From traditional burn-down-charts to the sprint flow
- visualize the sprint progress and see on a daily base where we are in the sprint (and adjust sprint strategy if necessary)
- for the team including the product owner - used during the daily scrum
- for stakeholders and other interestest people passing by during the sprint
- input for the sprint retrospective to have a progress representation as input for inspect & adapt (what went well? what to improve?)
Requirements to make it useful are
- easy to maintain on the daily base
- highly visible and usable during the daily standup
- progress information easy to understand with less room for interpretation
Let's consider the different ways for displaying the sprint progress based on an example
Example overviewTeam X had a 2 week sprint and committed to implement 5 stories:
Starting with the hour-based burndown chart
|illustration 1 - hour based burndown chart for a a 2-week sprint|
Problems with this chart
- How many stories are finished? You can't answer this main question from the chart. It looks not that bad - but it could be that no story at all was finished...
- To draw the chart line daily - you need to count the hours burned and added daily. At least you need some way of doing this calculation on your scrum board (what I still favour over tools) - This counting is time consuming
- On the 15.11. all looked fine - sprint committment looked like achievable - but exploded at the end. At least from this chart it was not visible at all
- it delivers input for the retrospective (and can be enhanced with event bubbles - see below)
- maintainance efforts are higher compared to the other variants described below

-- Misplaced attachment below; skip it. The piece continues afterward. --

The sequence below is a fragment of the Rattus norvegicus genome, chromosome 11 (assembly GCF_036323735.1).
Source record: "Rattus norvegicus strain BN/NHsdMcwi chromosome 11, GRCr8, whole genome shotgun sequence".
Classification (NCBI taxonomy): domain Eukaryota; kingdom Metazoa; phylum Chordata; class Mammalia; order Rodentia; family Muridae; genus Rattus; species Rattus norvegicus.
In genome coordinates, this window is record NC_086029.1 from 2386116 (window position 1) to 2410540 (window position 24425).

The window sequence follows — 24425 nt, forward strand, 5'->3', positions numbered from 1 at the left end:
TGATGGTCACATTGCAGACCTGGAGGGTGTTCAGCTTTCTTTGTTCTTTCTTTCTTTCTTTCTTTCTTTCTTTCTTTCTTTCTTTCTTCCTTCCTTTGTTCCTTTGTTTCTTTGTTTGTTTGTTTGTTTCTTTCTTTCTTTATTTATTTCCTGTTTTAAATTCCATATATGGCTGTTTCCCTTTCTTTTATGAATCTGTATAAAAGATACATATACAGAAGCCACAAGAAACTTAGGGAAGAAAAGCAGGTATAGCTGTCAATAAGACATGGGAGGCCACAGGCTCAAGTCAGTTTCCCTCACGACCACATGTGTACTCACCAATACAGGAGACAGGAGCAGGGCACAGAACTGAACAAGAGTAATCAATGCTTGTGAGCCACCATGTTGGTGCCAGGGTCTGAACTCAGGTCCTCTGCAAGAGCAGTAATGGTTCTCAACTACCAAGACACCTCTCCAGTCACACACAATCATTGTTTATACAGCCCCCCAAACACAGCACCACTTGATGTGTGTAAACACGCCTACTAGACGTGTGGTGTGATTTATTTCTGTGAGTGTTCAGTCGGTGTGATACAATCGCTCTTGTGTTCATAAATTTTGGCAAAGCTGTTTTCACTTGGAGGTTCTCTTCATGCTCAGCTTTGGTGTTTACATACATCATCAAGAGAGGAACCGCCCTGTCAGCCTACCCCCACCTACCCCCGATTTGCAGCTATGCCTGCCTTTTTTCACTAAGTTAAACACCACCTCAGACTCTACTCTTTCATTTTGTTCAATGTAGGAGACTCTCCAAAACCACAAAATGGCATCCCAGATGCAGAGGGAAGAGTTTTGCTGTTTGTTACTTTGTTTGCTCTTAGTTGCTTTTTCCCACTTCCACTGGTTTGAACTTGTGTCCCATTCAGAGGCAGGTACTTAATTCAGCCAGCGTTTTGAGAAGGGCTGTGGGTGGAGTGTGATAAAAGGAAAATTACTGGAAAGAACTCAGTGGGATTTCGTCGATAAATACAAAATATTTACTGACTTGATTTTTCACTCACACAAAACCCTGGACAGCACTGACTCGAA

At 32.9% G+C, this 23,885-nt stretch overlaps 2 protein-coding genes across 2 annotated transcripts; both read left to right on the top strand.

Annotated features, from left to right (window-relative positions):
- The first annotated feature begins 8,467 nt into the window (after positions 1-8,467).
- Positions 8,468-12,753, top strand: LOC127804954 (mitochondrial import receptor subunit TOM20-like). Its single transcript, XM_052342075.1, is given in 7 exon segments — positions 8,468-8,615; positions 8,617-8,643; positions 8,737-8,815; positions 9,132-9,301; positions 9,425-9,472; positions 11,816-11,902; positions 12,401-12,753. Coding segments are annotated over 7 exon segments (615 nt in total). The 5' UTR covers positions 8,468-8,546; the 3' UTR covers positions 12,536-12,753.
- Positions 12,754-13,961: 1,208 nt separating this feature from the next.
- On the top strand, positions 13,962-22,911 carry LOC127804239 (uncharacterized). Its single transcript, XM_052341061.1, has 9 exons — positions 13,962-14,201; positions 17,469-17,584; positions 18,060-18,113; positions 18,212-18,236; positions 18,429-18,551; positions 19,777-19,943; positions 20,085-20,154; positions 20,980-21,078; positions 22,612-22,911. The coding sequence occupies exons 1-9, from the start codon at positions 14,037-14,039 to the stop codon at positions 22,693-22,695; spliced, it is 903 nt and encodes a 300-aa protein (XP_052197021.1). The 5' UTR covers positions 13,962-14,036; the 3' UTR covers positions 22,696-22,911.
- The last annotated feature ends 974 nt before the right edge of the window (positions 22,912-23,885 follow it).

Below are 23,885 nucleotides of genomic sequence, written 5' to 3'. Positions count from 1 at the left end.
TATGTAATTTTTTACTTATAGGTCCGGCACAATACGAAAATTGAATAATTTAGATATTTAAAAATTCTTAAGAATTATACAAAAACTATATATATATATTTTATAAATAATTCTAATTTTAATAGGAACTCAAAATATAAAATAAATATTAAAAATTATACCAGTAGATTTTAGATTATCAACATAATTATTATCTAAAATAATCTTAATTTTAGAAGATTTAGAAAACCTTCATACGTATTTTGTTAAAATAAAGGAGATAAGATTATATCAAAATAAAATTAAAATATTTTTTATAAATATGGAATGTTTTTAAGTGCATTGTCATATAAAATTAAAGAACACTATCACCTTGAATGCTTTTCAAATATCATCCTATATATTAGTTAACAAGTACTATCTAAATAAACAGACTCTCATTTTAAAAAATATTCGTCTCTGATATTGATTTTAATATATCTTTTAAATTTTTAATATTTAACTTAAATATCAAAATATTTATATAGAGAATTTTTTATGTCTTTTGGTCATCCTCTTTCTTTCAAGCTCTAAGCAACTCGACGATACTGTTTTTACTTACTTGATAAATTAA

- it's visible if you put it on a flipchart paper in your team area. But it's not that easy to embedd it in you daily scrum flow because you need to count the hours and you won't wait with the whole team for the counting. A meeting after the daily scrum to discuss the progress is from my opinion not really an option.
- it leaves a lot room for interpretation. You don't know really where you are in the sprint.
Followed by the story-based burndown chart
|illustration 2 - example of a story based burndown chart + event bubbles for a 2 week sprint|
Advantages compared to the hour based chart
- focus on the main deliverables - the stories. You know how many stories are finished and are left to be finished
- much faster to update - as finished stories lead to a burndown, otherwise the line remains straight.
- can be better integrated in the daily scrum - whole team can update it and can discuss actions necessary
- lesser room for interpretation
There are still some problems with this chart
- it's only useful if you more than 4 stories in your sprint and stories are not too big (what's anyway the recommendation, but we encountered sometimes problems with it ... then this chart is not that helpful)
- if you work on stories in parallel the line remains straight for some days and you can't see the progress. During these days the progress is not easy to understand and it opens room for interpretation.
- it delivers input for the retrospective and visualizes the sprint progress on the daily base (story based)
- it it easy to maintain
- you can embedd it in your daily standup (better)
- progress information for stories is available but leaves room for interpretation.
And now we use the sprint flow
|illustration 3 - example of a sprint flow for a 2 week sprint|
Advantages compared to the story burndown chart
- even easier to maintain
- includes public holidays and roles better
- shows work in parallel
- it's highly visible and provides input for the retrospective (as it shows the last state how you worked on it)
- it's easy to maintain and nice to integrate in the daily scrum
- progress is easy to see, there is still room for interpretation but less than in the previews ways
- it removes the "hidden" thinking about how to tackle the sprint and embedds it in the sprint planning meeting.
Can you help me?
- How is your experience using sprint progress visualizers?
- What do you use?
- Do you agree with the problems outlined above?
- How do you embedd using it in your daily standup?